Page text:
I also struggled with the portrayal of Lola’s family life. The demands that she had to call and check in with her parent’s every hour? I felt like they were treating her like a much younger girl and it made a lot of the book feel less realistic. I know why it was done like that, but instead of adding to the story and making me feel for Lola, I just found it frustrating and threw me out of the story instead.

Cricket was essentially the redeeming factor of the book. I loved him. He was sweet and funny and added a much needed breath of fresh air to the story. When Lola had such an extreme reaction to Cricket’s return I was expecting to hate him, for him to have done something so awful that I wouldn’t be able to like him. But it turned out that he hadn’t really done anything, just been a boy and not communicated, but nothing so terrible that it deserved the reaction Lola gave. And I loved him. I just wish that I could have connected to Lola in the same way.


So whilst this book didn’t even remotely compare to ‘Anna’ I did still enjoy it, just not nearly as much as I was expecting to. I’m still very excited for the third book ‘Isla and the Happily Ever After’ which is out next month. If you enjoyed ‘Anna and the French Kiss’ though I do recommend giving Lola a go, because I am definitely in the minority who didn’t enjoy it and even if you don’t connect with Lola, you’ve still got Cricket and the reappearance of Anna and St Clair to see you through. And we've got the setup to see all of the favourites back in the next book.

Wednesday, 9 July 2014

Review: Anna and the French Kiss by Stephanie Perkins

Anna is looking forward to her senior year in Atlanta, where she has a great job, a loyal best friend, and a crush on the verge of becoming more. Which is why she is less than thrilled about being shipped off to boarding school in Paris--until she meets √Čtienne St. Clair. Smart, charming, beautiful, √Čtienne has it all...including a serious girlfriend.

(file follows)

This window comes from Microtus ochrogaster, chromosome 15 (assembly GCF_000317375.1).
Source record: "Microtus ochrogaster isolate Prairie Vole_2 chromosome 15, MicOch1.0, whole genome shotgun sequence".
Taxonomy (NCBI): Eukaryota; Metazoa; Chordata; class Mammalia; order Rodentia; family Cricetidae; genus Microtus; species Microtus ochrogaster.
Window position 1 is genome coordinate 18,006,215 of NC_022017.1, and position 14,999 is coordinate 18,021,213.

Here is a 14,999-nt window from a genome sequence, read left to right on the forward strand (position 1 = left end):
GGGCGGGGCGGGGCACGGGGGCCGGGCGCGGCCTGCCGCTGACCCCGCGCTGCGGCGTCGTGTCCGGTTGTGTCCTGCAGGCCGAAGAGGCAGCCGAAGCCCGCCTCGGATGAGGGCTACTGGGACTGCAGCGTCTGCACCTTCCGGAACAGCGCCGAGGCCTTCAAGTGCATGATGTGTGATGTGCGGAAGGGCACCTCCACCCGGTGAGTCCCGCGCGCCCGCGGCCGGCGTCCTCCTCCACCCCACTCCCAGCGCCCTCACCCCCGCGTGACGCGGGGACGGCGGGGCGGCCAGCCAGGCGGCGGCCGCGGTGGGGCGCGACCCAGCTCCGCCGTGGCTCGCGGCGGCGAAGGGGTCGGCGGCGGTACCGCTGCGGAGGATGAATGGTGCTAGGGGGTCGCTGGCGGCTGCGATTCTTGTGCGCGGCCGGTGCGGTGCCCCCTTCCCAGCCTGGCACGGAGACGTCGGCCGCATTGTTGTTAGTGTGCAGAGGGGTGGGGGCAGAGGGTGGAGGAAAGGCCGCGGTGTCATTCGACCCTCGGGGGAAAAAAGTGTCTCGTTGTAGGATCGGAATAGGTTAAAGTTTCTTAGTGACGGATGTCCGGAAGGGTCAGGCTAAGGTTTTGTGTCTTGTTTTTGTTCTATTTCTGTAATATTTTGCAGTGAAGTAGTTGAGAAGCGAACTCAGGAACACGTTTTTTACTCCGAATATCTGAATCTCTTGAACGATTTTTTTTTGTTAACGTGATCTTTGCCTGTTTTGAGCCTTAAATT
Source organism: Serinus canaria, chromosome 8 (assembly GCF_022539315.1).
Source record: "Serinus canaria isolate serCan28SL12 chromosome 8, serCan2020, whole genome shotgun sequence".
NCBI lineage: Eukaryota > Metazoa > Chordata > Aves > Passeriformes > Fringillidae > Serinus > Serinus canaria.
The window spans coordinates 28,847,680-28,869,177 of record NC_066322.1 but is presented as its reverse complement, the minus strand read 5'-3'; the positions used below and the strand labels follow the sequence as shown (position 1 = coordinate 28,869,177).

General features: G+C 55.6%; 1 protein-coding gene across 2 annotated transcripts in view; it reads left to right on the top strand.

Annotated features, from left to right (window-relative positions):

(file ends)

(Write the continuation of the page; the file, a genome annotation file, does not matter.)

But in the City of Light, wishes have a way of coming true. Will a year of romantic near-misses end with their long-awaited French kiss?

I needed this book. In fact I probably needed this book a few months ago when I first moved to France, but hey, better late than never. This book just called out to me in so many ways, it made me laugh and cry and repeatedly put Anna in situations that I’ve been in and I felt for her so much. I moved to France at the end of October last year. I had mildly more control over it than Anna does in the book, but I spoke about the same amount of French as she does, and the entire thing terrified me.
It is so reassuring when you’re reading a book and you see situations and scenarios that are close to you, and you’re able to read them and go ‘hey, this is ok, I am not being ridiculous for feeling like this!’ And when Anna spent her first few weeks hiding in the school and not exploring Paris, and eating bread and fruit because she was too afraid to try and order food in French, I wanted to hug her and tell her I know exactly how you feel and I promise you it gets better.